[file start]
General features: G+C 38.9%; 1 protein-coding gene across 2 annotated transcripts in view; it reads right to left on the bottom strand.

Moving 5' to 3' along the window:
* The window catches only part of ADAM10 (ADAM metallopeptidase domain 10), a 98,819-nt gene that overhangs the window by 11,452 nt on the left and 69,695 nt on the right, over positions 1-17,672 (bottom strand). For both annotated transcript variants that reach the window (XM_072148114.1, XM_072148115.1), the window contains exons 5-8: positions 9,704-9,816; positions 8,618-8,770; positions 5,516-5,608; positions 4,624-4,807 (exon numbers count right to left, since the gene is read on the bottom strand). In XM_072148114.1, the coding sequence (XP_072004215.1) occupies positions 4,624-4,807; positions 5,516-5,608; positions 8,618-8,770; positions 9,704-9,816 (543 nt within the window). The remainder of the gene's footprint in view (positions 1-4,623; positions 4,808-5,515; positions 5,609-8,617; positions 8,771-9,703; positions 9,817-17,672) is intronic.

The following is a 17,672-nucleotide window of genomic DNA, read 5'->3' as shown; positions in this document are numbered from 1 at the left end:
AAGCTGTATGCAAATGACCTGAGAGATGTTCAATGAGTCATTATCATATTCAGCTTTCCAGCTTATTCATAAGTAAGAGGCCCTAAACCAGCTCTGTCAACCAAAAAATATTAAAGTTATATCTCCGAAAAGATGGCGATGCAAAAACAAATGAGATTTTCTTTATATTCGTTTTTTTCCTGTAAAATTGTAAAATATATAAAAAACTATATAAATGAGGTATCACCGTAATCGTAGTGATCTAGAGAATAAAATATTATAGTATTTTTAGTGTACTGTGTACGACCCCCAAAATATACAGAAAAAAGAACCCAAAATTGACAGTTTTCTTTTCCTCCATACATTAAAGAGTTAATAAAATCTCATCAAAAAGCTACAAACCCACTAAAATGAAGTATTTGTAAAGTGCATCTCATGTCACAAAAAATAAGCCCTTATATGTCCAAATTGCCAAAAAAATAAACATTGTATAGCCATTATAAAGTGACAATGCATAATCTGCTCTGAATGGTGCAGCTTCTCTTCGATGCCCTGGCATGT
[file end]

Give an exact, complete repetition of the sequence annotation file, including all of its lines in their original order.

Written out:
General features: G+C 38.9%; 1 protein-coding gene across 2 annotated transcripts in view; it reads right to left on the bottom strand.

Moving 5' to 3' along the window:
* The window catches only part of ADAM10 (ADAM metallopeptidase domain 10), a 98,819-nt gene that overhangs the window by 11,452 nt on the left and 69,695 nt on the right, over positions 1-17,672 (bottom strand). For both annotated transcript variants that reach the window (XM_072148114.1, XM_072148115.1), the window contains exons 5-8: positions 9,704-9,816; positions 8,618-8,770; positions 5,516-5,608; positions 4,624-4,807 (exon numbers count right to left, since the gene is read on the bottom strand). In XM_072148114.1, the coding sequence (XP_072004215.1) occupies positions 4,624-4,807; positions 5,516-5,608; positions 8,618-8,770; positions 9,704-9,816 (543 nt within the window). The remainder of the gene's footprint in view (positions 1-4,623; positions 4,808-5,515; positions 5,609-8,617; positions 8,771-9,703; positions 9,817-17,672) is intronic.

The following is a 17,672-nucleotide window of genomic DNA, read 5'->3' as shown; positions in this document are numbered from 1 at the left end:
AAGCTGTATGCAAATGACCTGAGAGATGTTCAATGAGTCATTATCATATTCAGCTTTCCAGCTTATTCATAAGTAAGAGGCCCTAAACCAGCTCTGTCAACCAAAAAATATTAAAGTTATATCTCCGAAAAGATGGCGATGCAAAAACAAATGAGATTTTCTTTATATTCGTTTTTTTCCTGTAAAATTGTAAAATATATAAAAAACTATATAAATGAGGTATCACCGTAATCGTAGTGATCTAGAGAATAAAATATTATAGTATTTTTAGTGTACTGTGTACGACCCCCAAAATATACAGAAAAAAGAACCCAAAATTGACAGTTTTCTTTTCCTCCATACATTAAAGAGTTAATAAAATCTCATCAAAAAGCTACAAACCCACTAAAATGAAGTATTTGTAAAGTGCATCTCATGTCACAAAAAATAAGCCCTTATATGTCCAAATTGCCAAAAAAATAAACATTGTATAGCCATTATAAAGTGACAATGCATAATCTGCTCTGAATGGTGCAGCTTCTCTTCGATGCCCTGGCATGT